fane neglecters of its ordinances alike, thirst for the
living God ?

This much, at least, we all have in common.
We have within us, as we may be sure, one human
heart. Our Maker has put into every one of us a
want of Himself. As He comes towards us in the liv-
ing Person of His Son, there are voices of His own
living Spirit within us, whether we heed them or not,
pleading for Him. There are in every part of our
being, secret thirstings and hungerings which noth-
ing in the world short of Christ Himself, made our
friend by faith, can satisfy. We may be too blind to
see or too careless to consider what they mean. But
this is what they mean . ^^ Come unto Me, ye that
labor and are heavy-laden, and I will give you rest; "
^' Whosoever drinketh of the water that I shall give
him shall never thirst again : " ^^ He that belie veth
in Me shall never die." Nothing less than this is the
signification of these divinely kindled desires for the
living God. We can take no credit for them. Our
Father, in the great love wherewith He loved us be-
fore we loved Him, planted them in us, to draw us
towards Christ, starting us in the road that leads to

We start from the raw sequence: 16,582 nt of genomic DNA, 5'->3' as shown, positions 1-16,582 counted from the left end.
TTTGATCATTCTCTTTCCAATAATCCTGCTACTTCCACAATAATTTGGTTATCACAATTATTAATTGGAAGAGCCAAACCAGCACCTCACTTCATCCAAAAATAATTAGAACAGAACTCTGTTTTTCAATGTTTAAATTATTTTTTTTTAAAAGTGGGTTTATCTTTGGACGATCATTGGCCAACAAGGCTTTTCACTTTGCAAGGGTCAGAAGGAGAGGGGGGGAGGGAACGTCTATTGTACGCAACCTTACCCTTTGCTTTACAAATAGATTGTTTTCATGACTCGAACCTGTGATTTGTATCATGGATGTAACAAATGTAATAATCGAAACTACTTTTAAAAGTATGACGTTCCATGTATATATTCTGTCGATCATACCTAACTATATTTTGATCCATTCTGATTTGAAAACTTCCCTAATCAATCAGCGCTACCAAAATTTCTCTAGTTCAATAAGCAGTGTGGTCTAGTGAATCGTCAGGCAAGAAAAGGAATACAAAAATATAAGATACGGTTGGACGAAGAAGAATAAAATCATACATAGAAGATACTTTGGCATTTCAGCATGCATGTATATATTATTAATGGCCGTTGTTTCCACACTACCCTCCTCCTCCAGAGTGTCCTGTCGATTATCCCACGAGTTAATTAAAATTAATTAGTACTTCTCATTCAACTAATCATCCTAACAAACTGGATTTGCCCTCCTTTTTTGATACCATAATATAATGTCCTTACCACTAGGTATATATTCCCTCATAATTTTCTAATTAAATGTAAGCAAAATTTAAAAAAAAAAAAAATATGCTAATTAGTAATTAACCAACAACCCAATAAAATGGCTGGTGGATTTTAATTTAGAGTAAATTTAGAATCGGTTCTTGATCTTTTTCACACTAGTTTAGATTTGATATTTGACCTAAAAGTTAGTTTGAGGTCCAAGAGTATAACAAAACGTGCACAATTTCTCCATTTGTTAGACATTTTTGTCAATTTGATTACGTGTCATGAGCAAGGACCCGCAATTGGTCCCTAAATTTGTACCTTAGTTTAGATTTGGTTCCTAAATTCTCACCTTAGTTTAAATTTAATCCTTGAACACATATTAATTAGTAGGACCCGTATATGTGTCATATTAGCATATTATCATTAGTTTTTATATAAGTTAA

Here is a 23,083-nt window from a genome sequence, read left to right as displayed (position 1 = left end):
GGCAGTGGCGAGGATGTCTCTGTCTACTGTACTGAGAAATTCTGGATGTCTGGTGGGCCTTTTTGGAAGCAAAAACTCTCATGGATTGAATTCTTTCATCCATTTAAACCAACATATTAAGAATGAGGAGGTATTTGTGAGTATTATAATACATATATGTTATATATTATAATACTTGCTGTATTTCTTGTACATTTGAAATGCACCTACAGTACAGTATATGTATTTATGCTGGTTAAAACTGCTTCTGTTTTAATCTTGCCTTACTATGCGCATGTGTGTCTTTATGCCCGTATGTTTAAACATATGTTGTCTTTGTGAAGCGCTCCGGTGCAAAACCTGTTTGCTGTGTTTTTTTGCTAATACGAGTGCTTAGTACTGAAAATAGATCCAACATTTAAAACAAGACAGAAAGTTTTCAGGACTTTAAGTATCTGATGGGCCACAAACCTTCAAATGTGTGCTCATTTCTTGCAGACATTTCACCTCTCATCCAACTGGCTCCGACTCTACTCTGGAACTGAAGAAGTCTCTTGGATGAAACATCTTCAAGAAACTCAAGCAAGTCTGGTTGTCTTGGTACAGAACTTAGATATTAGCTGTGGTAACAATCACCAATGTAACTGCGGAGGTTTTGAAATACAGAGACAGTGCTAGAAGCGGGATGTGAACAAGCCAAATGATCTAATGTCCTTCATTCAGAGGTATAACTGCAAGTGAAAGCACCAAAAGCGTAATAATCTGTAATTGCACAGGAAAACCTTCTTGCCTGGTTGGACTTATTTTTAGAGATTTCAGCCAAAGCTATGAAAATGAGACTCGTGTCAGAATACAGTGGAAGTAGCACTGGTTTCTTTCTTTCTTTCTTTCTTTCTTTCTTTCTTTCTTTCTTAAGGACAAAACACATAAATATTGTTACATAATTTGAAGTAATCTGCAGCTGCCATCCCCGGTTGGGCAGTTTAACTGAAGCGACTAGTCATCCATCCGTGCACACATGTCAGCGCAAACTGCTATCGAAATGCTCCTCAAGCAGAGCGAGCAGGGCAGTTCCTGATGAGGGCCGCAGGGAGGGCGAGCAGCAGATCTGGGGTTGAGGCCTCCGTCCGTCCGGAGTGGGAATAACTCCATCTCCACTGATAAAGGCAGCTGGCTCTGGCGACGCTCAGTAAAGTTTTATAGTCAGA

honor and glory and immortality. If we despise


them, they will appear among our accusers in the

We need not travel far out of ourselves to hunt up
arguments for the truth of our religion. Were we
clearly conscious, as by prayer and faith we might
be, of what we are, and what is going on within us,
we should want no ai*tificial evidences of the reality
of the Gospel. God has written one Scripture and
put it into our hands, to be our Book of Life. In the
midst of its older Testament stands this: " My soul
thirsteth for the living God.'^ That is the prophecy.
In the midst of His mediatorial ministry Jesus sits
weary by the well, saying, '^ Whosoever shall drink
of the water that I shall give him shall never thirst."
That is the fulfilment. At the close of the Revela-
tion of St. Johii, the curtains being lifted before the
long succession of sinning and fainting souls to come^
travelling homesick toward the great hereafter,
the last apostle exclaims, ^^ He showed me a pure
river of water of life, clear as crystal, proceeding out
of the throne of God and of the Lamb. Let him that
is athirst come. And whosoever will let him take
the water of life freely.'' That is the universal invi-
tation. Another Scripture He has written in the